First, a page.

• Jessica Ritchie

Happy Birthday, Truman Capote!


If you’re a book lover, you’ve inevitably heard that hypothetical, getting to know you question. “If you were stranded on a deserted island and could only have one book, what would it be?”

My answer is always the same. “I can’t possibly narrow it down to one. I could maybe give you a top ten. But only if we count the entire Harry Potter series as one book, and the collected works of Truman Capote as another.”

My fascination with Truman Capote started in high school, when my senior English class read In Cold Blood. Our teacher passed out our copies and assigned the first three chapters. She said “Do not read ahead,” several times. I went home that afternoon and finished the entire book before dinner; the story sucked me in and I was powerless to put it down. I needed to know what happened at the Clutter house. I also needed to know how the author could immerse himself so deeply in evil, then turn around and present the story so flawlessly. I got in trouble for reading ahead and spent the next few weeks rereading the nightly assignments and taking detailed notes, so I could participate in class discussions without giving anything away.

In Cold Blood is still one of my favorite books and it certainly deserves all of the praise and attention it’s received. By all accounts, Truman Capote never fully recovered from the emotional stress of researching and writing the story. And when you read it, you understand why. The story behind the book is as interesting as the book itself. But it’s always bothered me that his other works, while just as brilliant, aren’t as celebrated. So, in honor of his birthday, here are a few reading suggestions that aren’t In Cold Blood.

1. Breakfast at Tiffany’s: I thought this one was obvious, but it’s been brought to my attention that some people don’t know Breakfast at Tiffany’s is a book. This makes me sad, because Holly Golightly is one of my favorite fictional characters. Book Holly, that is. Movie Holly was ruined by rewrites. Audrey Hepburn did a fantastic job with the script she was given, but the movie ending is awful and goes against everything Book Holly believes in, nonsense though it may be.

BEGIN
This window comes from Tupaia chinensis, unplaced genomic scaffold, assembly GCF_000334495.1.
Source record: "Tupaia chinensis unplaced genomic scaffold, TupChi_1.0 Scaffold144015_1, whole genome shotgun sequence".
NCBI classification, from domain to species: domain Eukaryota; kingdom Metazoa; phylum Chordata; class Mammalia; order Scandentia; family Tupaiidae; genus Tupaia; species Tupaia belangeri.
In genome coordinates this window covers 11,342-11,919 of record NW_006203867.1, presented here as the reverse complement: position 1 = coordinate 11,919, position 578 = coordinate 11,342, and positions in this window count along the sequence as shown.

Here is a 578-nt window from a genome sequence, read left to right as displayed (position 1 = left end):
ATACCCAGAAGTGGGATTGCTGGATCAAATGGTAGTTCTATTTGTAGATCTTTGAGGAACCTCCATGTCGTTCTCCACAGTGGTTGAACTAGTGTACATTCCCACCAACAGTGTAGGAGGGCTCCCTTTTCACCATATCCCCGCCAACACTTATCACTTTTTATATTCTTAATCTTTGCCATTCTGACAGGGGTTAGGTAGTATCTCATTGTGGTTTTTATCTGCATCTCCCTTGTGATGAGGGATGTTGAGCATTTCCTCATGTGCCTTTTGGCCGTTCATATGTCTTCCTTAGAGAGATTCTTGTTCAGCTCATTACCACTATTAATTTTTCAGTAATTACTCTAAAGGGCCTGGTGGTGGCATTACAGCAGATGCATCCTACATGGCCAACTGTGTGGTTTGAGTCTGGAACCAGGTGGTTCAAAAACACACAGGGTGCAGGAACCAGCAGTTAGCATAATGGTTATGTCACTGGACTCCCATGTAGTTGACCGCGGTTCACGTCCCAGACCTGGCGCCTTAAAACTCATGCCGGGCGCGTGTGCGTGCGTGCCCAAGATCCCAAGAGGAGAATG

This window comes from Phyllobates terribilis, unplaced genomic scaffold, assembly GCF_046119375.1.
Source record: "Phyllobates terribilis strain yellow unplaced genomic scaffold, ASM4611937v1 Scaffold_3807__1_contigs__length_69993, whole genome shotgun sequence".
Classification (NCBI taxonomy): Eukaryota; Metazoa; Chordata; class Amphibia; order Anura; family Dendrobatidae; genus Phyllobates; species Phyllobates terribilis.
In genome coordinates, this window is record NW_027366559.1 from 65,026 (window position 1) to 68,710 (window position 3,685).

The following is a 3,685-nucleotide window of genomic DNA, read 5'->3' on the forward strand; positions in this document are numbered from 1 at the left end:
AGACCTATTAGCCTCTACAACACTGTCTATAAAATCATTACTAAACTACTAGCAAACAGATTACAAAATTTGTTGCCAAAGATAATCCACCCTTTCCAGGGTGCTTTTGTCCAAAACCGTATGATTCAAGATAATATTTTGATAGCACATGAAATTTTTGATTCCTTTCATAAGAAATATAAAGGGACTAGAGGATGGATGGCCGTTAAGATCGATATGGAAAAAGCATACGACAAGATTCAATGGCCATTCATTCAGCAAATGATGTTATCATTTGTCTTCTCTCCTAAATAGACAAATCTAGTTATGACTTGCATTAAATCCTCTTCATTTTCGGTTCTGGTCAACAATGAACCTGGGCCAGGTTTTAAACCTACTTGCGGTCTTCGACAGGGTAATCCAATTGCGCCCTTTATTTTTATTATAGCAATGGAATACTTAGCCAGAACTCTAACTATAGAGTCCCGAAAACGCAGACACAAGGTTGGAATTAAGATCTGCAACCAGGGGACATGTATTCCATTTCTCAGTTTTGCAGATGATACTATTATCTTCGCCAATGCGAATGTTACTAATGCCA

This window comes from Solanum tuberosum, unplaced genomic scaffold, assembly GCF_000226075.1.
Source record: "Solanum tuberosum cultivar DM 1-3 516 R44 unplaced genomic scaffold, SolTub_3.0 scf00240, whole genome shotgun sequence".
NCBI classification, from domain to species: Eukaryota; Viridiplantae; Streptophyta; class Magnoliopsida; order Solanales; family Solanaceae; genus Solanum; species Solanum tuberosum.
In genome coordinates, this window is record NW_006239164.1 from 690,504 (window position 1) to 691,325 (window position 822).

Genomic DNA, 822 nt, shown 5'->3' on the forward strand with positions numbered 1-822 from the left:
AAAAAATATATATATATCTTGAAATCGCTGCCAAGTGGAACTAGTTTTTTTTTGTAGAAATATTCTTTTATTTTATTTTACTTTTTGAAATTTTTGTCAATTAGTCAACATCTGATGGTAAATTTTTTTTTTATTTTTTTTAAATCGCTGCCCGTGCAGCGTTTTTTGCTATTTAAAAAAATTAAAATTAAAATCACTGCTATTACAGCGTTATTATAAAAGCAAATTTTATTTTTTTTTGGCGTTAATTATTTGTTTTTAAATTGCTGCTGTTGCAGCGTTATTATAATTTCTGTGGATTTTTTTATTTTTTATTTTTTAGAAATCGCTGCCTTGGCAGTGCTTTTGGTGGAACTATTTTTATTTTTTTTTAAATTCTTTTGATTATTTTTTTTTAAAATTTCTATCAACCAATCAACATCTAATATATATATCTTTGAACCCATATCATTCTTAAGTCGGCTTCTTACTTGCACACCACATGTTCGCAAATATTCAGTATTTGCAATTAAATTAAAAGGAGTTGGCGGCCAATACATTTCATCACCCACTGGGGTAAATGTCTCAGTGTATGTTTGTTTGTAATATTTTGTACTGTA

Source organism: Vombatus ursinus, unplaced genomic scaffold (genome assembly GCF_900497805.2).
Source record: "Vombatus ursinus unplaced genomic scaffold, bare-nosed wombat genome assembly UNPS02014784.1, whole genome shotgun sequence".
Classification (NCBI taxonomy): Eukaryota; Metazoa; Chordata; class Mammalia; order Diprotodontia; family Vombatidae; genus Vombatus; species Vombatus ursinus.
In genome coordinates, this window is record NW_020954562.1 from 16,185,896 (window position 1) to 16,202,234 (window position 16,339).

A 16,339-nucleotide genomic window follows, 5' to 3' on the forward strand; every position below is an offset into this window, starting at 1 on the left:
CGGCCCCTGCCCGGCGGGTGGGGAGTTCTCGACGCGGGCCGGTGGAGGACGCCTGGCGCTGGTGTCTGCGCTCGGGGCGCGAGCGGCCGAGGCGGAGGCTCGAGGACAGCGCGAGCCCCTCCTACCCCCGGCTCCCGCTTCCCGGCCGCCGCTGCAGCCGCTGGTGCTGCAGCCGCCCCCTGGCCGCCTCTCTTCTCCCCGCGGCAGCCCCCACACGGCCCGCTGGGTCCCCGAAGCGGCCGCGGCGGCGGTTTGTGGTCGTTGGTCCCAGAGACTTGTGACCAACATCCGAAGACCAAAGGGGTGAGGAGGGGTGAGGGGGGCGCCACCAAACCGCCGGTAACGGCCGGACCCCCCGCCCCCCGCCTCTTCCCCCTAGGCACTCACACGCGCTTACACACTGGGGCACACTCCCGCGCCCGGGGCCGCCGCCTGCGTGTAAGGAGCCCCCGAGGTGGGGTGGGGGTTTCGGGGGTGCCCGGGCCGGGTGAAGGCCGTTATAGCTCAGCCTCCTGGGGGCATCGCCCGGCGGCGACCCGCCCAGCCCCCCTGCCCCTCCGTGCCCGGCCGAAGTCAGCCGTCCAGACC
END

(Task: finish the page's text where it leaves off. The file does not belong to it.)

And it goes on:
2. Miriam: I feel like I should give a disclaimer on this one because after you read it, you may have a lifelong fear of big-eyed, blonde little girls. Mrs. H. T. Miller, whose first name is also Miriam, encounters tiny Miriam at a movie theater; a week later, the little girl mysteriously shows up at her apartment and starts making strange, intrusive demands. She moves in the next day, complete with a creepy Miriam doll, because dolls make everything just a little more unsettling. Mrs. Miller’s bird reacts strangely to the little girl and the neighbors can’t see her. The terror in this story is subtle and effective. Is Miriam a ghost? A figment of Mrs. Miller’s aging imagination? An orphan with serious boundary issues? Where did she come from and why won’t she go away? We’ll never know for sure.

3. My Side of the Matter: This short story, in my opinion, is Truman Capote’s funniest work. It’s told from the first-person point of view of a sixteen-year-old Southern newlywed and recounts the day he and his pregnant wife’s spinster aunts tried to kill each other. It was, of course, everyone’s fault but his own. The narrator’s account is unreliable and obviously biased, which just adds to the humor. This is Capote at his snarkiest best. And if you’ve spent much time in the South, the characters will likely remind you of people you know.

4. Too Brief a Treat: The Letters of Truman Capote: This collection was compiled and edited by Gerald Clarke, who also wrote Capote: A Biography. Both books are excellent, but the collection of letters is my favorite. They begin in Capote’s teenage years and end a few years prior to his death; addressees include family members, business associates, friends, rivals, and lovers. This collection gives insight into who Capote was as a person, what he valued, and how he felt about the world around him.

Norman Mailer once said, “Truman Capote is the most perfect writer of my generation, he writes the best sentences word for word, rhythm upon rhythm.” I wholeheartedly agree with the assessment. Some of Capote’s works are dark, some are funny, and others are fueled by way too much introspection. But every word on every page is the exact word that should be there, and that’s an accomplishment few others can claim.


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